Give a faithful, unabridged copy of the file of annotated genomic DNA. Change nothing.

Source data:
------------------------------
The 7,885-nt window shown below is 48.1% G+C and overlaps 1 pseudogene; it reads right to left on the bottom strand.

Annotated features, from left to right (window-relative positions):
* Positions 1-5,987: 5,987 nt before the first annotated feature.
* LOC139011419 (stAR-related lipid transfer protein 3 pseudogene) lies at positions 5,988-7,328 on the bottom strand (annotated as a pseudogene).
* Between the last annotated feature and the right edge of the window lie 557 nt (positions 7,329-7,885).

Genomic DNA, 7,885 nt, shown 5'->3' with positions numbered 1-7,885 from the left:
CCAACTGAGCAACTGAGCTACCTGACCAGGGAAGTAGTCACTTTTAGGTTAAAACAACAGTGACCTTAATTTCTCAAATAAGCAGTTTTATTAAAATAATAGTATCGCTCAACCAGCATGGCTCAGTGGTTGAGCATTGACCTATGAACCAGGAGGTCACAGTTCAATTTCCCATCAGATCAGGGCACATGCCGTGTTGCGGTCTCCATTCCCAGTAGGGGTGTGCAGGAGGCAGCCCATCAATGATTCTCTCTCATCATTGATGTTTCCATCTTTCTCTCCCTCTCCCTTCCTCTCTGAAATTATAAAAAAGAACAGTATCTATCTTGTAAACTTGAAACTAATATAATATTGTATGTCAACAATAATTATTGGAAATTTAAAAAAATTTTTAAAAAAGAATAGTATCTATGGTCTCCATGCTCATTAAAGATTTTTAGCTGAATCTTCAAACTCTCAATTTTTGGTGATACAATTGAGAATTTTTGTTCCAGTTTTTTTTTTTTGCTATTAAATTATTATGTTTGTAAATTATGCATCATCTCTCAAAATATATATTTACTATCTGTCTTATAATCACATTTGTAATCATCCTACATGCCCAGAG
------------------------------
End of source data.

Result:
The 7,885-nt window shown below is 48.1% G+C and overlaps 1 pseudogene; it reads right to left on the bottom strand.

Annotated features, from left to right (window-relative positions):
* Positions 1-5,987: 5,987 nt before the first annotated feature.
* LOC139011419 (stAR-related lipid transfer protein 3 pseudogene) lies at positions 5,988-7,328 on the bottom strand (annotated as a pseudogene).
* Between the last annotated feature and the right edge of the window lie 557 nt (positions 7,329-7,885).

Genomic DNA, 7,885 nt, shown 5'->3' with positions numbered 1-7,885 from the left:
CCAACTGAGCAACTGAGCTACCTGACCAGGGAAGTAGTCACTTTTAGGTTAAAACAACAGTGACCTTAATTTCTCAAATAAGCAGTTTTATTAAAATAATAGTATCGCTCAACCAGCATGGCTCAGTGGTTGAGCATTGACCTATGAACCAGGAGGTCACAGTTCAATTTCCCATCAGATCAGGGCACATGCCGTGTTGCGGTCTCCATTCCCAGTAGGGGTGTGCAGGAGGCAGCCCATCAATGATTCTCTCTCATCATTGATGTTTCCATCTTTCTCTCCCTCTCCCTTCCTCTCTGAAATTATAAAAAAGAACAGTATCTATCTTGTAAACTTGAAACTAATATAATATTGTATGTCAACAATAATTATTGGAAATTTAAAAAAATTTTTAAAAAAGAATAGTATCTATGGTCTCCATGCTCATTAAAGATTTTTAGCTGAATCTTCAAACTCTCAATTTTTGGTGATACAATTGAGAATTTTTGTTCCAGTTTTTTTTTTTTGCTATTAAATTATTATGTTTGTAAATTATGCATCATCTCTCAAAATATATATTTACTATCTGTCTTATAATCACATTTGTAATCATCCTACATGCCCAGAG